idiomatic sentences, whose formations are utterly foreign to our mode of speaking, thereby disaccustoming our minds from thinking in English, and becoming familiarised with the foreign ways of expression and thought. For this, after all, is the great difficulty; this is the point of the whole problem. We must learn to think in the foreign language itself. We must no longer think about our French or about our German, but in the language itself. No one can speak a foreign language who does not think in it. Of course, when we reside abroad it is easily understood how we acquire the power of thinking in a foreign language. There we are surrounded by Frenchmen, Spaniards, Swedes or Germans; we hear nothing but the foreign vernacular, and, being continuously obliged to make use of these strange sounds, we imperceptibly get so accustomed to them that, finally, they come just as readily and unconsciously to our tongues as the sounds of our own native language. The words become, in fact, so fully our mental and bodily property, that, as the French say, ' we possess them1 and think in them. How is a language learned? What is the meaning of this phrase, 'To learn a language' ? It means to translate our own individuality into comprehensible sounds. It does not mean to study grammatical peculiarities. It is not to be attained by the study and translation of the classic works of literature. It is vain to attempt it by any school system. It must be accomplished, by a sort of mental reconstruction—of our whole outer and inner life. We must live over again the various incidents and sentiments of our life and must learn to express them in a foreign tongue. Life's various scenes have to be represented anew in strange sounds, which, constantly repeated, will soon become second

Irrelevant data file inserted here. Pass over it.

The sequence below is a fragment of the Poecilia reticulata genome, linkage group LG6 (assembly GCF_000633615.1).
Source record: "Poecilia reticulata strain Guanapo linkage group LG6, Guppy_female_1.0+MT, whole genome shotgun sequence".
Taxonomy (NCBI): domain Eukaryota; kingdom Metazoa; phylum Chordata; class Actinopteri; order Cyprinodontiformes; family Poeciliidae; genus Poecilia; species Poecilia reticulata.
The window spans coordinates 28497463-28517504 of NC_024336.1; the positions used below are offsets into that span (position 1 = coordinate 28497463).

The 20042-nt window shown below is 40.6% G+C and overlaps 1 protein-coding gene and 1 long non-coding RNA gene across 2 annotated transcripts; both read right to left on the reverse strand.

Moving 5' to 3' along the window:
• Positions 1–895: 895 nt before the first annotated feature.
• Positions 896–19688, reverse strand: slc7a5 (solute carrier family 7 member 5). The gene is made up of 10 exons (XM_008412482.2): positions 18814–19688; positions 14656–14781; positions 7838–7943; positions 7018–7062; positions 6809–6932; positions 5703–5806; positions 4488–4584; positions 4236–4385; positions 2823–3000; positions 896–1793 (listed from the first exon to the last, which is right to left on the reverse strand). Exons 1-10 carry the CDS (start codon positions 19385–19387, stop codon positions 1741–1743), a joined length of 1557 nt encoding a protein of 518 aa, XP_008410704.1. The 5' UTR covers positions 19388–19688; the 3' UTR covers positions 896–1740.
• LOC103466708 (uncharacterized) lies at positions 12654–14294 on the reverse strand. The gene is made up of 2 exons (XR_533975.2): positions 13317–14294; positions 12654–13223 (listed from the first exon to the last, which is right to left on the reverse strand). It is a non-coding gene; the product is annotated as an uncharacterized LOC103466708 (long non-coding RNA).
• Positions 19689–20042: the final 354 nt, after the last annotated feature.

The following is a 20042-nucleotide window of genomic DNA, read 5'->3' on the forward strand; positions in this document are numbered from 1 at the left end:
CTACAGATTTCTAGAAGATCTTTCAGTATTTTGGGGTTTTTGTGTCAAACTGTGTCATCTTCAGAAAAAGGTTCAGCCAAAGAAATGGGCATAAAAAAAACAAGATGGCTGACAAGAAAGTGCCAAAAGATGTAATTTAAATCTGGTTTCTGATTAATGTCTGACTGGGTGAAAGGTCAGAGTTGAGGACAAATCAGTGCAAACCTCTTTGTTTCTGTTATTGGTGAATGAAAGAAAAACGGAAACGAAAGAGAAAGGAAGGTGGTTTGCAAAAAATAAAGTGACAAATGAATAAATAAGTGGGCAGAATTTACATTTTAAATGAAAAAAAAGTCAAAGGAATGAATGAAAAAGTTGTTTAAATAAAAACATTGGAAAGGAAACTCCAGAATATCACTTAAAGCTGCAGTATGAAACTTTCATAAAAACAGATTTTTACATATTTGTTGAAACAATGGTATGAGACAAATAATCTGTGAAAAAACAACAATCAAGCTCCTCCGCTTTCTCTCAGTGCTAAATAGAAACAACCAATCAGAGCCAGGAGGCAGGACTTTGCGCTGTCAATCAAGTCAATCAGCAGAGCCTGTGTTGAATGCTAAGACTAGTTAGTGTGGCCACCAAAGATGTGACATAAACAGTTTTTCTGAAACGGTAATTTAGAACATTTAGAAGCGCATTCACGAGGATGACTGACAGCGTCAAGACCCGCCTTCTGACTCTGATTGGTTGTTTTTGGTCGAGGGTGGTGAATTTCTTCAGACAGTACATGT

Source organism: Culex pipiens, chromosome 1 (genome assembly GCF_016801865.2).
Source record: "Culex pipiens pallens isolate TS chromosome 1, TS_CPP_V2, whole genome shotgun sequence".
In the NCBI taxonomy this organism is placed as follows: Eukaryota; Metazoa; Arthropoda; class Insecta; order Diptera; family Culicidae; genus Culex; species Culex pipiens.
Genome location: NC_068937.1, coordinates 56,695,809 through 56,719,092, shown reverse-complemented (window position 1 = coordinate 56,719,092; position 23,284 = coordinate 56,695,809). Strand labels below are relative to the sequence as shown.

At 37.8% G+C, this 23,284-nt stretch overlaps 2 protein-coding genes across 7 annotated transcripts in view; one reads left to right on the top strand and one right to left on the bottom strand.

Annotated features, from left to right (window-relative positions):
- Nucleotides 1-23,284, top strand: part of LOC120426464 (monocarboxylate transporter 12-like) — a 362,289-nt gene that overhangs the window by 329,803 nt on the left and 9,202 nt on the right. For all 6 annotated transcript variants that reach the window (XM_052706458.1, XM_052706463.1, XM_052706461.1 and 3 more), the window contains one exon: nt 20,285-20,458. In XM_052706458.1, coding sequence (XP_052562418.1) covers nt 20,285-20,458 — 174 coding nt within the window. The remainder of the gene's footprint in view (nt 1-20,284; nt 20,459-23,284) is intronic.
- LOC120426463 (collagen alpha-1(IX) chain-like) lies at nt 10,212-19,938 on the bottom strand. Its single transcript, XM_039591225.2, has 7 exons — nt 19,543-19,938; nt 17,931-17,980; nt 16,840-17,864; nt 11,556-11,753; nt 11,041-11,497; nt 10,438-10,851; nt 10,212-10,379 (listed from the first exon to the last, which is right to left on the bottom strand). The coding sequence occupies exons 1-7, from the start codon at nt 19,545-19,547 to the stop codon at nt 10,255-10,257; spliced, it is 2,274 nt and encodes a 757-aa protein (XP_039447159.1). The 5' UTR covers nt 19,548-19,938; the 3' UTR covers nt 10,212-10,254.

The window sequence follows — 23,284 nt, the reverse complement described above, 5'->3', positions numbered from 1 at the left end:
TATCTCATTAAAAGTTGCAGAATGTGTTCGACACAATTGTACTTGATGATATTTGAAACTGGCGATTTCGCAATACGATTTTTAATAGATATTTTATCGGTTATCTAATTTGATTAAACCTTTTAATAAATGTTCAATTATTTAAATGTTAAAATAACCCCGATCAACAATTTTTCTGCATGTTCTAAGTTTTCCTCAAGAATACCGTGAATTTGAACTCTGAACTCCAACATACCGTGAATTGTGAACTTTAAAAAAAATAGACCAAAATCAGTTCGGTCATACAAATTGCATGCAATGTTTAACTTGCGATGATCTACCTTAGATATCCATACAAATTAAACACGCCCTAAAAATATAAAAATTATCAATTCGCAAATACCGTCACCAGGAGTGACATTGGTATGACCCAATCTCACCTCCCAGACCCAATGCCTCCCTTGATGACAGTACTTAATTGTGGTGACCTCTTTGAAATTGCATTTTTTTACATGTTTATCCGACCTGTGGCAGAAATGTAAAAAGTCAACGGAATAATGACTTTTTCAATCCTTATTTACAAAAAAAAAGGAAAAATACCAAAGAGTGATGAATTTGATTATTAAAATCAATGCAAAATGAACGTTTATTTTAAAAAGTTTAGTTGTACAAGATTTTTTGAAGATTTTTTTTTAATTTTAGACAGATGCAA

natureto us. Again and again we have to hear and repeatthese sounds ; again and again we must apply themuntil at last they become just as familiar to us asthesoundsof our native tongue. There will then nolongerbe any talk of translation from one languageinto the other. The words will have becomeso thoroughly impressed upon our memory thatthey come just as easily, readily and unconsciously to our lips as the sounds of our mother-tongue. Remember that we possess but one intelligence, and our • thoughts must ever be the same,whether we express them in English, Russian, French or German. Language appeals, therefore— atfirstat least—solely to the ear, tongue and memory, and though our intellect superintends and guidesthe whole initiatory process, it does not and cannotcome into real action until the foreign sounds comejust as unconsciously to our tongue as the soundsof our native language."
We make no apology for this lengthy excerpt fromDr Rosenthal's observations on the rational studyof foreign languages, for the justness and lucidityof his remarks are beyond question. We hopethat they will not be lost sight of by those who havethe interests of the Gaelic language at heart, andsome of whom may at this time be contemplatingsome addition to our already superfluous stock of Gaelic grammars. The scientific aspect of the languageis receiving an amount of attention from scholars which, in comparison of past neglect, cannot butbehighly gratifying to our national pride; but thereissome danger lest the purely antiquarian instinctsof the master minds of native and foreign Celticscholarship should lead to the unmerited neglectof the living language. There is no doubt thatacompilation such as Dr Rosenthal has already